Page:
Child Care and Inequality provides an in-depth investigation of carework for children and youth of all ages. This outstanding collection of original essays encourages us to rethink carework and to explore policies that address the needs of both care recipients and careworkers.
"Taken together, the essays emphasize the need to rethink current conceptions of child care & to broaden the framework to include political & community organizing. 8 Tables, 590 References." -- Sociological Abstracts, J. Lindroth
"America runs itself on female talent, permits a growing class divide, and begrudges public programs that might extend care. We badly need something more-a social revolution in our thinking about and provision of care. This much needed book helps lead the way." -- Arlie Russell Hochschild, author of The Time Bind: When Work Becomes Home and Home Becomes Work
"The concept of 'carework' has energized recent research. Child Care and Inequality provides a vivid sampling of fresh and broadened insight into some of the most important problems of our time." -- Barrie Thorne, author of Gender Play: Girls and Boys in School
"This excellent collection contains invaluable, concrete studies that show how child care in contemporary societies reproduces and deepens social inequality. It should be must reading for policy makers and concerned citizens who worry about inequality and the quality of care." -- Joan C. Tronto, author of Moral Boundaries: A Political Argument for an Ethic of Care (Routledge)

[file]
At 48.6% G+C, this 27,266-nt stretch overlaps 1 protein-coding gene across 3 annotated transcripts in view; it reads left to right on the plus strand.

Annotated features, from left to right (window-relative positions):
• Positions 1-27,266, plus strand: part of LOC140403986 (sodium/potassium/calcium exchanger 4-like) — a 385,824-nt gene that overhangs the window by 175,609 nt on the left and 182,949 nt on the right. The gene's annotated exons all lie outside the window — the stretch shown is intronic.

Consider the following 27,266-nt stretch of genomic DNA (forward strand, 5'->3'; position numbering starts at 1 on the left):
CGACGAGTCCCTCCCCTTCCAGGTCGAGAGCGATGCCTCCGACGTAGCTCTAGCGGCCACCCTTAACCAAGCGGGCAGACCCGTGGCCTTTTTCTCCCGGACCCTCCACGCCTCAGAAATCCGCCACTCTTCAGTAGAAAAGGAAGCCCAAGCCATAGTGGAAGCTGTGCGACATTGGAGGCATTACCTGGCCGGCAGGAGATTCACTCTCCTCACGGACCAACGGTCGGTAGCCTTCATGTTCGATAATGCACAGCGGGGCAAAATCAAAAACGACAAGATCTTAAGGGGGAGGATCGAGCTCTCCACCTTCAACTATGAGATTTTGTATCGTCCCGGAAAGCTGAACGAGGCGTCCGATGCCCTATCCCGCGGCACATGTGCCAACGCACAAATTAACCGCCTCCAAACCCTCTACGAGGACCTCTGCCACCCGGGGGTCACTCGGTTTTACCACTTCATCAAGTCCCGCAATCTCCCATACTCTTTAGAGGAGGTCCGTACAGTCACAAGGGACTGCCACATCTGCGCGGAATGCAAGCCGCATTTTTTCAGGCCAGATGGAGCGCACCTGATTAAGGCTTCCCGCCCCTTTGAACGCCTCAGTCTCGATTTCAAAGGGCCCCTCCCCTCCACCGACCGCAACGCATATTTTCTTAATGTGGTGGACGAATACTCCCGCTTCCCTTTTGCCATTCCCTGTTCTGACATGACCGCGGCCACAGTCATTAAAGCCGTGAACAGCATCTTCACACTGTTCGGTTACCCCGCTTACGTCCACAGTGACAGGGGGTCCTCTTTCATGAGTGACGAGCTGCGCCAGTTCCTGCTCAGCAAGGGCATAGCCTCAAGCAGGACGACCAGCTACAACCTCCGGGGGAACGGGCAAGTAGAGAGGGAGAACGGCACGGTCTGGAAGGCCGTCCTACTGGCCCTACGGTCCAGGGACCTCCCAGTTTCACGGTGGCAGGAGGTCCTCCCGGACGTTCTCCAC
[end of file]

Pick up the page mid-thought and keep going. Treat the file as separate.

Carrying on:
"This sharply-focused analysis of the array of child care options available to ordinary U.S. families demonstrates that far too often we come up short. These scholars lay the ground work for a greater range of options and long over-due supports." -- Madonna Harrington Meyer, editor of Care Work: Gender, Labor, and the Welfare State (Routledge)
"This is a marvelous collection of essays.. This volume will make an invaluable contribution to a wide variety of undergraduate and graduate courses which address issues of children and youth, women's lives, and social inequality." -- Margaret K. Nelson, author of Negotiated Care: The Experiences of Family Day Care Providers